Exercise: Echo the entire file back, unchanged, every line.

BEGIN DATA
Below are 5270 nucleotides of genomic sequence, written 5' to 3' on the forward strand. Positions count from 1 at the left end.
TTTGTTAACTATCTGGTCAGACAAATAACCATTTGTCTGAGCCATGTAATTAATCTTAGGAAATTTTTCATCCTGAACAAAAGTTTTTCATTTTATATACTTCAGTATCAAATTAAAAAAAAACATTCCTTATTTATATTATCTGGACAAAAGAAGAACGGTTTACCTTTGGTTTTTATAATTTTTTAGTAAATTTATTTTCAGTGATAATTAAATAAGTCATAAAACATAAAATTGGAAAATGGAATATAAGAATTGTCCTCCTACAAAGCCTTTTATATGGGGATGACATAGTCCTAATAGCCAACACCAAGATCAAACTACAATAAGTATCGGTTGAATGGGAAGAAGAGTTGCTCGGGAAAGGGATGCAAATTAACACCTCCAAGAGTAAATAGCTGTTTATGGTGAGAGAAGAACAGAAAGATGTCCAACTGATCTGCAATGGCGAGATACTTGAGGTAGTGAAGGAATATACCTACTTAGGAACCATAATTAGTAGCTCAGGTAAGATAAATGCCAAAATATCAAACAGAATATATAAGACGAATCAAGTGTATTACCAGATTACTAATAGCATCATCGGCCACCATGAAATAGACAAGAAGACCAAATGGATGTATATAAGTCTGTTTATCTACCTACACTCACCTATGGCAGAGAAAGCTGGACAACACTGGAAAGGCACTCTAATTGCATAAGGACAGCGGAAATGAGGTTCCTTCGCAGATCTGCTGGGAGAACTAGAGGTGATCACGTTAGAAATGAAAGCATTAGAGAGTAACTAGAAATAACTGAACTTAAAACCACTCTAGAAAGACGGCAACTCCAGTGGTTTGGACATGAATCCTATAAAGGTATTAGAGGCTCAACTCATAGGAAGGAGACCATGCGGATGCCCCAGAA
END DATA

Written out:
Below are 5270 nucleotides of genomic sequence, written 5' to 3' on the forward strand. Positions count from 1 at the left end.
TTTGTTAACTATCTGGTCAGACAAATAACCATTTGTCTGAGCCATGTAATTAATCTTAGGAAATTTTTCATCCTGAACAAAAGTTTTTCATTTTATATACTTCAGTATCAAATTAAAAAAAAACATTCCTTATTTATATTATCTGGACAAAAGAAGAACGGTTTACCTTTGGTTTTTATAATTTTTTAGTAAATTTATTTTCAGTGATAATTAAATAAGTCATAAAACATAAAATTGGAAAATGGAATATAAGAATTGTCCTCCTACAAAGCCTTTTATATGGGGATGACATAGTCCTAATAGCCAACACCAAGATCAAACTACAATAAGTATCGGTTGAATGGGAAGAAGAGTTGCTCGGGAAAGGGATGCAAATTAACACCTCCAAGAGTAAATAGCTGTTTATGGTGAGAGAAGAACAGAAAGATGTCCAACTGATCTGCAATGGCGAGATACTTGAGGTAGTGAAGGAATATACCTACTTAGGAACCATAATTAGTAGCTCAGGTAAGATAAATGCCAAAATATCAAACAGAATATATAAGACGAATCAAGTGTATTACCAGATTACTAATAGCATCATCGGCCACCATGAAATAGACAAGAAGACCAAATGGATGTATATAAGTCTGTTTATCTACCTACACTCACCTATGGCAGAGAAAGCTGGACAACACTGGAAAGGCACTCTAATTGCATAAGGACAGCGGAAATGAGGTTCCTTCGCAGATCTGCTGGGAGAACTAGAGGTGATCACGTTAGAAATGAAAGCATTAGAGAGTAACTAGAAATAACTGAACTTAAAACCACTCTAGAAAGACGGCAACTCCAGTGGTTTGGACATGAATCCTATAAAGGTATTAGAGGCTCAACTCATAGGAAGGAGACCATGCGGATGCCCCAGAA